1984 Stephen Jay Gould joined with a group of French and Italian Jesuit priests who were also professional scientists, participated in a meeting on nuclear winter sponsored by the Pontifical Academy of Sciences. He referred to conversations on evolution at that time that resulted in his 1997 essay. Carl Sagan organized and attended the Vatican meeting that introduced Stephen Jay Gould’s essay entitled “Nonoverlapping Magisteria“. Carl Sagan and Gould shared a concern for a “fruitful cooperation between the different but vital realms of science and religion (Gould 1997).”

      1993 Pope John Paul II addressd the Pontifical Academy of Sciences plenary assembly on October 31, 1992. He addressed debates surrounding Galileo, drawing attention to the need of a rigorous hermeneutic for the correct interpretation of the inspired word. It is necessary to determine the proper sense of Scripture, while avoiding any unwarranted interpretations that make it say what it does not intend to say. In order to delineate the field of their own study, the exegete and the theologian must keep informed about the results achieved by the natural sciences (cf. AAS 85 [1993] pp. 764-772; Address to the Pontifical Biblical Commission, 23 April 1993, announcing the document on The interpretation of the Bible in the Church: AAS 86 [1994] pp. 232-243)(NCSE 2002).”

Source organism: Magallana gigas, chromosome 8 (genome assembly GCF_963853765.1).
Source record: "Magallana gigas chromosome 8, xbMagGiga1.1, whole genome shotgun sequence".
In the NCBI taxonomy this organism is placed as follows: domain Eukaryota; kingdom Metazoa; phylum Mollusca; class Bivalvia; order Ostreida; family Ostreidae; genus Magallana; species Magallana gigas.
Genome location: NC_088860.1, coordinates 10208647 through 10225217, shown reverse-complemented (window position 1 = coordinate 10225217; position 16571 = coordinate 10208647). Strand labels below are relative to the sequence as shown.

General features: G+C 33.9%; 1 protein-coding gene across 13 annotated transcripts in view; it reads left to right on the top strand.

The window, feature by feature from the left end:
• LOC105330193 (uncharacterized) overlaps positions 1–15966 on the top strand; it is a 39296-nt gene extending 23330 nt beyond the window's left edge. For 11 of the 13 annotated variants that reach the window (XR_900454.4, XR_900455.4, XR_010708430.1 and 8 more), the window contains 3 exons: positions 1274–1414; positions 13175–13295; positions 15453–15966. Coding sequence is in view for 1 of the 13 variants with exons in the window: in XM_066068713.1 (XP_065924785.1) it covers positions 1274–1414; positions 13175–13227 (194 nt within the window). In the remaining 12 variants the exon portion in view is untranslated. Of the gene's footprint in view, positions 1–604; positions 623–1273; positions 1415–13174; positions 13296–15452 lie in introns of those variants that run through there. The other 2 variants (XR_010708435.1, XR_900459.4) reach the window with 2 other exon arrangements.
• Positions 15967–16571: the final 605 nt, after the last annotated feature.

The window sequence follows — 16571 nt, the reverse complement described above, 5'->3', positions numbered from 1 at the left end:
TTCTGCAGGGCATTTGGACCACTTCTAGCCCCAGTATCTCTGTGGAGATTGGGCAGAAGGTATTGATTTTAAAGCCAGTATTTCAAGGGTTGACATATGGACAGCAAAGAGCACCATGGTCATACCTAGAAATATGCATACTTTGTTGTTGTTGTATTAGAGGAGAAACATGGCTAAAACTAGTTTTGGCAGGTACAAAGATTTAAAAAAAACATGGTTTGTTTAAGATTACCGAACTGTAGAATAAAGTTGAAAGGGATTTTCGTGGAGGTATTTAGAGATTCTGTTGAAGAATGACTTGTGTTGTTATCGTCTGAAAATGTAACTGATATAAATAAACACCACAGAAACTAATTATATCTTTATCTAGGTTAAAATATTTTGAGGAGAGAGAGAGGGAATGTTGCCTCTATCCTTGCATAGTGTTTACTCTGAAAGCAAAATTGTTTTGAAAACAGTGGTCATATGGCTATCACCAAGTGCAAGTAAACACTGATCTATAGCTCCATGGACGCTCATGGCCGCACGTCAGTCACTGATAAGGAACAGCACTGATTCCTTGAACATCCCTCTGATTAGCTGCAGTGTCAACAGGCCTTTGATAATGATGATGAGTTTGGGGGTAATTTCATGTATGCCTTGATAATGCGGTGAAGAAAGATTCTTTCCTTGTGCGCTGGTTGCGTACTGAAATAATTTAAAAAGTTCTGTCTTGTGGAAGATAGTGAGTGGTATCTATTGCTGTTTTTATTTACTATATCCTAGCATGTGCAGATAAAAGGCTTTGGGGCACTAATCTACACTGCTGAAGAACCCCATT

1996 Pope John Paul II clarified certain issues on the magistria of science and religion in his Message to Pontifical Academy of Sciences, October 22, 1996 entitled “Magisterium is Concerned with Question of Evolution for it Involves Conception of Man.” “Science can purify religion from error and superstition; religion can purify science from idolatry and false absolutes. Each can draw the other into a wider world. a world in which both can flourish . . . Such bridging ministries must be nurtured and encouraged.” “[In 1996] fresh knowledge has led to the recognition that evolution is more than a hypothesis. It is indeed remarkable that this theory has been progressively accepted by researchers, following a series of discoveries in various fields of knowledge. The convergence, neither sought nor fabricated, of the results of work that was conducted independently is in itself a significant argument in favour of this theory. What is the significance of such a theory? To address this question is to enter the field of epistemology. A theory is a metascientific elaboration, distinct from the results of observation but consistent with them. By means of it a series of independent data and facts can be related and interpreted in a unified explanation. A theory’s validity depends on whether or not it can be verified, it is constantly tested against the facts; wherever it can no longer explain the latter, it shows its limitations and unsuitability. It must then be rethought. Furthermore, while the formulation of a theory like that of evolution complies with the need for consistency with the observed data, it borrows certain notions from natural philosophy. And, to tell the truth, rather than the theory of evolution, we should speak of several theories of evolution. On the one hand, this plurality has to do with the different explanations advanced for the mechanism of evolution, and on the other, with the various philosophies on which it is based. Hence the existence of materialist, reductionist and spiritualist interpretations. What is to be decided here is the true role of philosophy and, beyond it, of theology. The Church’s Magisterium is directly concerned with the question of evolution, for it involves the conception of man: Revelation teaches us that he was created in the image and likeness of God (cf. Gn 1:27-29). The conciliar Constitution Gaudium et spes has magnificently explained this doctrine, which is pivotal to Christian thought. It recalled that man is: the only creature on earth that God has wanted for its own sake” (n. 24). In other terms, the human individual cannot be subordinated as a pure means or a pure instrument, either to the species or to society, he has value per se. He is a person. With his intellect and his will, he is capable of forming a relationship of communion, solidarity and self-giving with his peers. St Thomas observes that man’s likeness to God resides especially in his speculative intellect for his relationship with the object of his knowledge resembles God’s relationship with what he has created (Summa Theologica, I-II, q. 3, a. 5, ad 1). But even more, man is called to enter into a relationship of knowledge and love with God himself, a relationship which will find its complete fulfilment beyond time, in eternity. [. . .] Consequently, theories of evolution which, in accordance with the philosophies inspiring them, consider the mind as emerging from the forces of living matter, or as a mere epiphenomenon of this matter, are incompatible with the truth about man. Nor are they able to ground the dignity of the person. With man, then, we find ourselves in the presence of an ontological difference, an ontological leap, one could say. However, does not the posing of such ontological discontinuity run counter to that physical continuity which seems to be the main thread of research into evolution in the field of physics and chemistry? Consideration of the method used in the various branches of knowledge makes it possible to reconcile two points of view which would seem irreconcilable. The sciences of observation describe and measure the multiple manifestations of life with increasing precision and correlate them with the time line. The moment of transition into the spiritual cannot be the object of this kind of observation, which nevertheless can discover at the experimental level a series of very valuable signs indicating what is specific to the human being. But the experience of metaphysical knowledge, of self-awareness and self-reflection, of moral conscience, freedom, or again, of aesthetic and religious experience, falls within the competence of philosophical analysis and reflection while theology brings out its ultimate meaning according to the Creator’s plans (NCSE 2002).”